• 25. Carina Gonato How to Stay on Top, according to Carinawould spend long • Update yourself on what customers think and like abouthours cooking your product.and wrapping • Strive to learn how to improvethe lumpia that your business.she made right in • Read books and surf thetheir kitchen. She Internet for pointers on how todecided to call her be successfulproduct “Nateck’s • Keep pursuing your goals.Chicken Lumpia,”Nateck beingher husband’snickname. Shecharged P25 foreach pack of tenspring rolls. In the morning, Carina saw an opportunity tothe Gonato couple would ride their grow her business when a friendmotorcycle to sell their product to who worked at a bank told herneighbors or to workers at a nearby she could apply for a loan with anfactory. They would sell the lumpia on easy repayment plan and no stifffoot on days when the motorcycle had requirements.a flat tire. The First Agri-Industrial Rural Bank and Technology on how to improve Not content with simply making a (FAIR Bank) lent Carina P50,000 which her, Carina she used to buy ingredients and In 2011, Carina won the Citiwould keep equipment Microentrepreneur of the Yearasking her to produce Award. Along with the recognition,customers With her family now living more spring she received the privilege ofhow she could rolls. She then attending the Citi Microenterpriseimprove her comfortably in the new borrowed Development Center and enrolledproduct. Did house they built on their own money a few in the Grassroots Entrepreneurshipit need more more times, Management program funded property and with her children by Citi Foundation to help CMApepper or salt? using the loanOnions? Garlic in school, Carina finds herself to buy more winners improve their business. ingredients It had only been a few days sinceperhaps? She in a position to help others, not she delivered her third child byonly stopped and machines,asking for just by giving them jobs but hire people, caesarean section but that did notsuggestions also inspiring them to live a and enlarge stop her from flying to Manila fromwhen people their work Cebu to avail of the program.told her she better life. space. With her family now livinghad gotten the Over the comfortably in the new house theytaste just right. years, Nateck’s built on their own property and As the demand for Nateck’s has become a famous brand not with her children in school, Carinachicken lumpia grew, customers only in Cebu but also in the nearby finds herself in a position to helpstarted coming to their house. Renato provinces. Although many other others, not just by giving them jobsquit his job to help full-time with shops make chicken spring rolls, but also by inspiring them to live athe business. Later, the couple hired people often look for Nateck’s better life. It is a nice place to be inother people to help them make the because of its special taste, thanks to for someone who had been at thespring rolls in order to keep up with Carina’s recipe and the advice she got receiving end much too often inthe increasing orders. from the local Department of Science the past. g 25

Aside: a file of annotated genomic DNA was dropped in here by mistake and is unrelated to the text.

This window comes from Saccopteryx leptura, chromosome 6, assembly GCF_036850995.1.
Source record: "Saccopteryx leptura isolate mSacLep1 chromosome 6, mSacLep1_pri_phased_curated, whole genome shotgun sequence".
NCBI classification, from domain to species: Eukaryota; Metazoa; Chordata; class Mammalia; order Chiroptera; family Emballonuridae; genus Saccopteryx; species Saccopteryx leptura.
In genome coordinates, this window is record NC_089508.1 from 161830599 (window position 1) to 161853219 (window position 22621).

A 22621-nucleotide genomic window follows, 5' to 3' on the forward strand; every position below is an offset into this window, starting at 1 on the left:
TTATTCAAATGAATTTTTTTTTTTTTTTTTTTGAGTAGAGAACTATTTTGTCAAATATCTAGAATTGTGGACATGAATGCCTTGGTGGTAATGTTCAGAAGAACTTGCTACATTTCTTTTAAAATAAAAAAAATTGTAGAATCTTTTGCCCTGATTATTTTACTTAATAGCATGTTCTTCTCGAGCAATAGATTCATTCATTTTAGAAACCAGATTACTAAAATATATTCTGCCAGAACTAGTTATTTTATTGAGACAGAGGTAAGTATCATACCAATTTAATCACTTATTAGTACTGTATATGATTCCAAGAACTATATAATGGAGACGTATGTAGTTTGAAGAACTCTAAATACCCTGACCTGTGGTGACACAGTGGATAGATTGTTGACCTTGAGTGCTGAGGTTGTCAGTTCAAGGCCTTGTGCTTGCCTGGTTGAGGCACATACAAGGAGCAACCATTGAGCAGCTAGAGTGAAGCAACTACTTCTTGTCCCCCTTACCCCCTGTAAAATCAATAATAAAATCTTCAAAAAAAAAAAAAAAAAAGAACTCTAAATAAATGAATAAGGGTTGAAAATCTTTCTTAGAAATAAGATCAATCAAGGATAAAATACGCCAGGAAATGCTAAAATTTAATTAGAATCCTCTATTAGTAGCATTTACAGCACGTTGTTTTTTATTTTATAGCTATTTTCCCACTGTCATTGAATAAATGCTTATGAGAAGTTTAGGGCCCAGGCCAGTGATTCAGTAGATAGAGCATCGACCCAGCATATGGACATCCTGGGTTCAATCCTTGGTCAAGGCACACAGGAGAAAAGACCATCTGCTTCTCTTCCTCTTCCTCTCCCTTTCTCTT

• 26. F elicidad Kalalo – Nanay Fely to friends and family—came from a family that was poor in material things but rich in dreams. Dreams were not all she had, however. People could always count on her drive and diligence. And she had a passion and a talent for selling. Even as young girl, she had taken to buying and selling. She would purchase items and sell them to classmates for extra money. “Selling has always made me happy,” she says. One day, she fell for the charms of a boy named Eddie. They were young and in love so they eloped. They soon realized what they had gotten themselves into. “We had no food. We didn’t even have utensils to use for cooking,” Fely recalls. They had to buy their first cooking pot on installment. “That was how needy we were,” she says. In 1994, with their first child on the way, she thought of using a kariton (cart) for a rolling store. She would wake up early in the morning and prepare the snacks she would sell that day at a school in Famy, Laguna. She did that every day for four years, enduring the heat and braving the rain while Tatay Eddie worked as a kaingero (slash-and-burn farmer) up in the mountains. The Unsinkable Nanay Fely also started raising pigs in the small backyard to make some money from selling piglets. But the Nanay Fely foul smell annoyed her neighbors so she was forced to give up her small piggery. “Never mind, we’ll think of something else,” she told her husband. She believed that if they Driven by a passion for selling, she has traded helped each other and tried hard, in almost everything, from hogs to furniture and they could make their dreams for their family come true. lumber to copra husks She then put up a small sari-sari outlet (convenience store) that somehow helped with their daily expenses. But her passion for selling drove her to try other business ideas. “My26